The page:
I moved on and looked at other shots, but ultimately put the photos away for nearly a year. For some reason, maybe due to the crummy weather that occupied Seattle through much of the spring, I decided to go back to those images from a year ago, and give the image another try….
This time, The approach that I took was to say, for a change, let me try to bring out my “inner Ansel Adams”….Every once in a while I find it fun to mock up images in the style of a famous photographer, and in this case, I decided (with the best humor possible) to put on the hat of the famous Ansel Adams, known across the photographic world for his wondrous black and while work.
To all of you who believe that a photograph should be taken and left as is, please read up on Ansel’s techniques. Adams used extensive photo processing to achieve the look that he desired. He did a ton of dodging and burning, to bring out the intended highlights and sink the intended shadows to create some of history’s most compelling images. Today, in the world of digital imagery and wizardry, processing becomes much easier, and I was able to simply refer back to my Lightroom library and do a quick Black and White conversion. Stepping back to the last edited image in my series, here’s what happened, after a bit of dust removal and contrast adjustment:
To me, suddenly the image in front of me, left for dead a year ago, came to life. I suddenly saw Mt. Rainier as a looming giant in the mist, with the foreground telling its own story….so I I decided to tweak further, pushing the highlights and shadows a bit more to see what would happen….
What I found was that the mountain was becoming even more mysterious…What had originally been intended as a snapshot of Rainier, dashed by the poor weather, was becoming a moody shot, and a “keeper” to my eyes….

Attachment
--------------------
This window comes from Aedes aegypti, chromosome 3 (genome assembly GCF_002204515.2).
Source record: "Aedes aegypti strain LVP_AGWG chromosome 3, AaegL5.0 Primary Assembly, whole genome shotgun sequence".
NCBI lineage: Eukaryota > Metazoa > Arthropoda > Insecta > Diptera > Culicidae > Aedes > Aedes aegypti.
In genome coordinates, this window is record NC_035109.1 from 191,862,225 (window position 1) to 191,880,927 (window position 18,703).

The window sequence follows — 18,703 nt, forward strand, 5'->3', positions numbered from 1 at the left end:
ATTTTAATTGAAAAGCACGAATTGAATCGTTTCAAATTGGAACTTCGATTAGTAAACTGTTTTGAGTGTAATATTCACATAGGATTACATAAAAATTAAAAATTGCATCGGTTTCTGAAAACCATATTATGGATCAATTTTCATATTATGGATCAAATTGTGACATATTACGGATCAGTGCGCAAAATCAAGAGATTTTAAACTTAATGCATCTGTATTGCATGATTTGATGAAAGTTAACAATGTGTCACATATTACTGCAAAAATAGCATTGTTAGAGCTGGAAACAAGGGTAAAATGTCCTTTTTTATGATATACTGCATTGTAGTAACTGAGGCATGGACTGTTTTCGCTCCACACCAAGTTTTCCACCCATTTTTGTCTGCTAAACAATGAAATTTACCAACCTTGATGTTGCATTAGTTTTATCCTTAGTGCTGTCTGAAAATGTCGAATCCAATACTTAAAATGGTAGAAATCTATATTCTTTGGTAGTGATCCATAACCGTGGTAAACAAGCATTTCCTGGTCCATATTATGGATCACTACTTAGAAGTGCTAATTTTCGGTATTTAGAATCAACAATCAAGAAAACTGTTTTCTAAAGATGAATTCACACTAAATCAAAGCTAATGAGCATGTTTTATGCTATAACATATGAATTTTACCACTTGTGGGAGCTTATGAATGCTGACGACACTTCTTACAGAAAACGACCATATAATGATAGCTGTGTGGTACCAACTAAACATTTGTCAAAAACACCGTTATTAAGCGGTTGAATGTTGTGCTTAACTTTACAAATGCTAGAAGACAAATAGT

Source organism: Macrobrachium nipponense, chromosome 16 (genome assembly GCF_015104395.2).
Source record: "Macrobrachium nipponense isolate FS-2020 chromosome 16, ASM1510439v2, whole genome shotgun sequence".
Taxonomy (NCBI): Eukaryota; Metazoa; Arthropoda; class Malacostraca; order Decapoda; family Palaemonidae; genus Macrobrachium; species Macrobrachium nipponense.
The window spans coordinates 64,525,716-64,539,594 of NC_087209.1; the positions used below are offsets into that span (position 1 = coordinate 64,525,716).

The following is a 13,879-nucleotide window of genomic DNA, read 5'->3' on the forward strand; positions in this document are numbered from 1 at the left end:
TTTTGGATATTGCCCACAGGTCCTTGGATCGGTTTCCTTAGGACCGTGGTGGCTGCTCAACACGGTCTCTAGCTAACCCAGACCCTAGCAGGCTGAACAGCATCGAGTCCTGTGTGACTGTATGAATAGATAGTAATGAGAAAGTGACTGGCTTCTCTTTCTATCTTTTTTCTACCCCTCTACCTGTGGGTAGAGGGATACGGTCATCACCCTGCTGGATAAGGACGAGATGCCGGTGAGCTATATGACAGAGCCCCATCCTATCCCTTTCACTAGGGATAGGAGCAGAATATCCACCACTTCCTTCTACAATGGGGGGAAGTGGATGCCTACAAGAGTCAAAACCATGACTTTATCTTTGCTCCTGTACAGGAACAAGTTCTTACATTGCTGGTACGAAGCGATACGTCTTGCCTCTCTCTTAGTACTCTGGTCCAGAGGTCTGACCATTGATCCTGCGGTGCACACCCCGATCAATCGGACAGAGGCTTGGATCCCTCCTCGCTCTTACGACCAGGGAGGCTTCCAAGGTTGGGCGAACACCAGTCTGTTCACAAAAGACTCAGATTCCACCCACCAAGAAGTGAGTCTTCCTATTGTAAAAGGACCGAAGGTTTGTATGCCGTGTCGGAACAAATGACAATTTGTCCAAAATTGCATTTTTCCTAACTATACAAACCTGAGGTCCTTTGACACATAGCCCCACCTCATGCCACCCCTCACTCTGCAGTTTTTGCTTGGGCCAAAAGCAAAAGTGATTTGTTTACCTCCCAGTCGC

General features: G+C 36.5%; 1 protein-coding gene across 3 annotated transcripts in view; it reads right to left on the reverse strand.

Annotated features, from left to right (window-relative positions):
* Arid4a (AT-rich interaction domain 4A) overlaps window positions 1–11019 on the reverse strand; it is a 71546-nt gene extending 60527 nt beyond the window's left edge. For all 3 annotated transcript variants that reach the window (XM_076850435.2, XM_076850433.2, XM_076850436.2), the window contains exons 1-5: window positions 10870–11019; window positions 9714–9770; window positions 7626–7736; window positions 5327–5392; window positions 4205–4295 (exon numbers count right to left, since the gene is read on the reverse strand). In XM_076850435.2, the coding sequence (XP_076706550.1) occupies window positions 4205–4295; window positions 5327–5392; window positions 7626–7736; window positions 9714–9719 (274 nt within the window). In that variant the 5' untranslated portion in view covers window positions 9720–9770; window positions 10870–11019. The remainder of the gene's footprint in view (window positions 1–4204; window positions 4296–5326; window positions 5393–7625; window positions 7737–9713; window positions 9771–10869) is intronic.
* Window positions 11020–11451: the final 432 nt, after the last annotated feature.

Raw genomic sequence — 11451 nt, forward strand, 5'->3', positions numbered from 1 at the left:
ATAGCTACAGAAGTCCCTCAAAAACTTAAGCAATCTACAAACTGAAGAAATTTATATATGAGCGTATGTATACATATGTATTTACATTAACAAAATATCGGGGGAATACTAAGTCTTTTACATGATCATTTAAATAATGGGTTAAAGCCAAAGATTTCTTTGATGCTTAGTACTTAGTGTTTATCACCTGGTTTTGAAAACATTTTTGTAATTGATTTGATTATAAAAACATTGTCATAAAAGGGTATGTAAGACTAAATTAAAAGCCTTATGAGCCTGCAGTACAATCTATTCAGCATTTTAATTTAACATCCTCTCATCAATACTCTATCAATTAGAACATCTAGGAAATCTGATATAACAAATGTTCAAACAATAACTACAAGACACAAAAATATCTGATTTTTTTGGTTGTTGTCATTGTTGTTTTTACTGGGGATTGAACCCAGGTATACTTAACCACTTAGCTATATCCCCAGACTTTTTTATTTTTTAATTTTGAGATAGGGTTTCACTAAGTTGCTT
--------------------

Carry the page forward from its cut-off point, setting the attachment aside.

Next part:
So after a bunch more tweaking, that involved adjusting shadows, doing a bit of selective dodging and burning, and performing a series of little tweaks that involved emphasizing the cloud and fog that I saw in this modified image, all in Lightroom, here’s the final result:
So what do you think? I personally feel that I saved an image….a throwaway image at that….Sure, I manipulated the image extensively. Some might argue that what I performed took the image from the realm of photography to something more like graphic art. To me, the image is still a photograph, albeit one that’s extensively interpreted for effect. But again, I feel that this last image is a “keeper”….
I’d be curious what the traditionalists and digital manipulators among you think. After all, this series of images provides a flow from “Before” to “After”, and you can see how what the end-result of the image represents is a far distance from the reality of the day.
Yet, this is now how I “see” Mt. Rainier, as a mysterious giant, hiding in the Northwest’s dense fog, occasionally peaking out, tempting us. Tempting us in its beautiy, challenging us towards becoming better photographers, and to me, better photographic editors….
Until next time, your thoughts and comments are warmly invited….